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Getting my head around Android, I've sort of trouble understanding support for multiple devices. I've gone through the dev-docu, now for the clear-up:

The idea behind using dp is, that e.g. a button has the same 'real-world'-size, independent of the actual screen-size, right? If so, that means, I provide the images in ldpi, hdpi and so on. That results in a button, that has always the same size. If still correct, I understand that now, that my buttons always has the same size, I should provide different layouts, because on a small device, there might only be space for two next to one another, where on a larger device there's room for three.

If all of the above is correct, my question would be, how I deal graphics-tool-wise with it. Say I have a button 100px x 100px at 300dpi, what sizes and dpi's would that be for the new documents in e.g. Gimp for the different screensizes?

Thanx in advance for any smoke-lifting! Marcus

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2 Answers 2

What it means when you can use your custom assets for different screen densities is that when you put those respective assets, they will not scale again and use them as they are. Now it is true that the size of the screen also varies. That is when you can consider tweaking your layout.

For example in a large screen you may be able to fit two components beside each other and use a linear layout with horizontal alignment. But when it comes to a small screen, that might not be possible and one option is to define a new layout for small screens and say pt those two components in a vertical layout.

For more information regarding how to implement this and best practices, check these Android Docs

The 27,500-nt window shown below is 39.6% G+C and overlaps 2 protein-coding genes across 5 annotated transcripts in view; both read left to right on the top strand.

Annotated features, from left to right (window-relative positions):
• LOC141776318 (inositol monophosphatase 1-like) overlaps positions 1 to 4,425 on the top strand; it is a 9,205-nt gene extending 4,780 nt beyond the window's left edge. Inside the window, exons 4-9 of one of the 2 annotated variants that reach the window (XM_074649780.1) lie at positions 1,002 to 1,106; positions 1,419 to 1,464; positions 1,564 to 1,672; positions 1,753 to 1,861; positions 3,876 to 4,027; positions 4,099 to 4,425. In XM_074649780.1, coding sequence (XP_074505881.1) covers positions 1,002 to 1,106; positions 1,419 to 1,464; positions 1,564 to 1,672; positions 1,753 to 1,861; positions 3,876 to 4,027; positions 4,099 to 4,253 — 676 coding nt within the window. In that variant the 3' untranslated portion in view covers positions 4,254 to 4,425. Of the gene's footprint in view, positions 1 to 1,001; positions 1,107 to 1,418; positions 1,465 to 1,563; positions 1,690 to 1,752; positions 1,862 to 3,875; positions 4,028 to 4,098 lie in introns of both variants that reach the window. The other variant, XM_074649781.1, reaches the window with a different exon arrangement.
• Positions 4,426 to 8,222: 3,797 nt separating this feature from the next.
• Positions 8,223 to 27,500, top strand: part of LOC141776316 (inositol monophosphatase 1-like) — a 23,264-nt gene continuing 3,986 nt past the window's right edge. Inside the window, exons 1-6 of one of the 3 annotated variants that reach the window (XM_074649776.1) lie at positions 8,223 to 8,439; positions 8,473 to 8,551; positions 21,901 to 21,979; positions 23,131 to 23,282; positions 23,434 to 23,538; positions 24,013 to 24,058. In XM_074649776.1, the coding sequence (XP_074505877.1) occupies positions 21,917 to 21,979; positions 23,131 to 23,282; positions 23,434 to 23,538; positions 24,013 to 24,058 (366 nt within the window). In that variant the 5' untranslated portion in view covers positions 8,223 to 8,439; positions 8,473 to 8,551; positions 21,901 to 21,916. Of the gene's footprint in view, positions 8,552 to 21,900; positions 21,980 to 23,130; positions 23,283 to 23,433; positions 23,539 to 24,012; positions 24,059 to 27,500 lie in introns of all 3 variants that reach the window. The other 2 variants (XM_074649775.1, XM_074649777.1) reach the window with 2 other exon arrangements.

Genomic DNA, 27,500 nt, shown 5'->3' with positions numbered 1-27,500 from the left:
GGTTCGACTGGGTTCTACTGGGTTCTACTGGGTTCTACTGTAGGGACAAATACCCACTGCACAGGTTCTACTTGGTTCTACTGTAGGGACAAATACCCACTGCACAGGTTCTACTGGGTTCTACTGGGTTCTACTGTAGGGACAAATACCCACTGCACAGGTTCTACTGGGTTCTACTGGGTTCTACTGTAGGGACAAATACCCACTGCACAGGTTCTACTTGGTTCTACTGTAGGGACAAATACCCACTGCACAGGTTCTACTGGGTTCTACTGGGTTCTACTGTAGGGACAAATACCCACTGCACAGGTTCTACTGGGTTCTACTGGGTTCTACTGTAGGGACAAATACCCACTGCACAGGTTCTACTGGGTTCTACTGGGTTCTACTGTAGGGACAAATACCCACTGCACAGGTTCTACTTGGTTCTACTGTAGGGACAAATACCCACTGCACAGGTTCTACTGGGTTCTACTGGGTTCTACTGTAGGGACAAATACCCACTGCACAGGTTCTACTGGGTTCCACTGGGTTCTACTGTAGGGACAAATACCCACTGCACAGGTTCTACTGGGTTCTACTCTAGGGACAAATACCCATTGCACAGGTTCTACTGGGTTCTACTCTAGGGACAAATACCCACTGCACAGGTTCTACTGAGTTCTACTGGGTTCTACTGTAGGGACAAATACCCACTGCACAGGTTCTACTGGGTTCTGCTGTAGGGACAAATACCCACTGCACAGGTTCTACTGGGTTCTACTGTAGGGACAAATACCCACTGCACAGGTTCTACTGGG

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sorry, but that still doesn't ring a bell how to set up the graphics. how relate dpi and size of an image to hdpi... and layout-size? –  Marcus Toepper Jun 7 '12 at 7:10
    
Did you go through the docs? I have added the link in my reply and everything explained in detail there. But in short you are looking for how they are calculating the image ratios for each density. It is 3:4:6:8 for ldpi:mdpi:hdpi:xhdpi. Now they are not exact but they will be close. That and how to provide different layouts for different screen sizes is explained in the documentation for which I provided the link above. –  achie Jun 7 '12 at 7:41
    
jip, actually twice allready, but I don't get how to start. so, for a backgroundImage e.g. I'd start with an image of 470 x 320 pixel in size and a resolution of 160 dpi, because those are the normal baseline values? –  Marcus Toepper Jun 7 '12 at 10:27
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After some more study, it seems that the graphocs-tools DPI are actually the one referred to in e.g. the baseline. So to create a baseline-doc, you indeed create a document 470 x 320 pixel in size and a resolution of 160 dpi. The rest goes from there.

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